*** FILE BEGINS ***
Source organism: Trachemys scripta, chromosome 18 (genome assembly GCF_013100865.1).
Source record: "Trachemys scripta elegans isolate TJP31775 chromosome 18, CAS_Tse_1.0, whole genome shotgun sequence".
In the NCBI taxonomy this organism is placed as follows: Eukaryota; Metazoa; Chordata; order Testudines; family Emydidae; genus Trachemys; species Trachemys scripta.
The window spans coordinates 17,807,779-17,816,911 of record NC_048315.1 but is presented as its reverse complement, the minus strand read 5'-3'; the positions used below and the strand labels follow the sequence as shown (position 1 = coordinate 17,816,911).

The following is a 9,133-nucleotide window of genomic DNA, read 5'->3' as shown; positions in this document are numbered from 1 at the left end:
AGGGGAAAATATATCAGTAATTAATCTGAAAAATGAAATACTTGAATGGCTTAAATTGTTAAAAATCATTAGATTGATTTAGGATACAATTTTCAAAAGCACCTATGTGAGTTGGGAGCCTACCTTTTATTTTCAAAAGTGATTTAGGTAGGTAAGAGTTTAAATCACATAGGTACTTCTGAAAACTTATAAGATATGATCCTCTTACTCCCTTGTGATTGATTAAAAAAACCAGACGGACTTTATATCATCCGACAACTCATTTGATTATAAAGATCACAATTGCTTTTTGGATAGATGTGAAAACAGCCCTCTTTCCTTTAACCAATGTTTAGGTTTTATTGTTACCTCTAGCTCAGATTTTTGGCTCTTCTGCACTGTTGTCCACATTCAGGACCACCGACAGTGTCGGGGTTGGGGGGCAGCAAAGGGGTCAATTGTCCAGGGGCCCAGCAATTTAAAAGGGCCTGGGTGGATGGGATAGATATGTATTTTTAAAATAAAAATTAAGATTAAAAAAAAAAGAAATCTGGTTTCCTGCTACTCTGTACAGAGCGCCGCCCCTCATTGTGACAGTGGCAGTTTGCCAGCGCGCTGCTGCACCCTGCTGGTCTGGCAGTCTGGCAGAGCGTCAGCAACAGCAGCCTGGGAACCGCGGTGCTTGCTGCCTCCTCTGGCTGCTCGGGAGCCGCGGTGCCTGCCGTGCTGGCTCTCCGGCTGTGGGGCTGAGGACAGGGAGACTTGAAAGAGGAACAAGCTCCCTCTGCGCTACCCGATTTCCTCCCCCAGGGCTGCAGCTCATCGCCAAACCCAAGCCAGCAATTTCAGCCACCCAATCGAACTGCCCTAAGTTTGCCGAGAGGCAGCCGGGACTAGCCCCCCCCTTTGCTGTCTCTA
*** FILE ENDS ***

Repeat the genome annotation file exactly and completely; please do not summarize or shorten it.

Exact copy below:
Source organism: Trachemys scripta, chromosome 18 (genome assembly GCF_013100865.1).
Source record: "Trachemys scripta elegans isolate TJP31775 chromosome 18, CAS_Tse_1.0, whole genome shotgun sequence".
In the NCBI taxonomy this organism is placed as follows: Eukaryota; Metazoa; Chordata; order Testudines; family Emydidae; genus Trachemys; species Trachemys scripta.
The window spans coordinates 17,807,779-17,816,911 of record NC_048315.1 but is presented as its reverse complement, the minus strand read 5'-3'; the positions used below and the strand labels follow the sequence as shown (position 1 = coordinate 17,816,911).

The following is a 9,133-nucleotide window of genomic DNA, read 5'->3' as shown; positions in this document are numbered from 1 at the left end:
AGGGGAAAATATATCAGTAATTAATCTGAAAAATGAAATACTTGAATGGCTTAAATTGTTAAAAATCATTAGATTGATTTAGGATACAATTTTCAAAAGCACCTATGTGAGTTGGGAGCCTACCTTTTATTTTCAAAAGTGATTTAGGTAGGTAAGAGTTTAAATCACATAGGTACTTCTGAAAACTTATAAGATATGATCCTCTTACTCCCTTGTGATTGATTAAAAAAACCAGACGGACTTTATATCATCCGACAACTCATTTGATTATAAAGATCACAATTGCTTTTTGGATAGATGTGAAAACAGCCCTCTTTCCTTTAACCAATGTTTAGGTTTTATTGTTACCTCTAGCTCAGATTTTTGGCTCTTCTGCACTGTTGTCCACATTCAGGACCACCGACAGTGTCGGGGTTGGGGGGCAGCAAAGGGGTCAATTGTCCAGGGGCCCAGCAATTTAAAAGGGCCTGGGTGGATGGGATAGATATGTATTTTTAAAATAAAAATTAAGATTAAAAAAAAAAGAAATCTGGTTTCCTGCTACTCTGTACAGAGCGCCGCCCCTCATTGTGACAGTGGCAGTTTGCCAGCGCGCTGCTGCACCCTGCTGGTCTGGCAGTCTGGCAGAGCGTCAGCAACAGCAGCCTGGGAACCGCGGTGCTTGCTGCCTCCTCTGGCTGCTCGGGAGCCGCGGTGCCTGCCGTGCTGGCTCTCCGGCTGTGGGGCTGAGGACAGGGAGACTTGAAAGAGGAACAAGCTCCCTCTGCGCTACCCGATTTCCTCCCCCAGGGCTGCAGCTCATCGCCAAACCCAAGCCAGCAATTTCAGCCACCCAATCGAACTGCCCTAAGTTTGCCGAGAGGCAGCCGGGACTAGCCCCCCCCTTTGCTGTCTCTA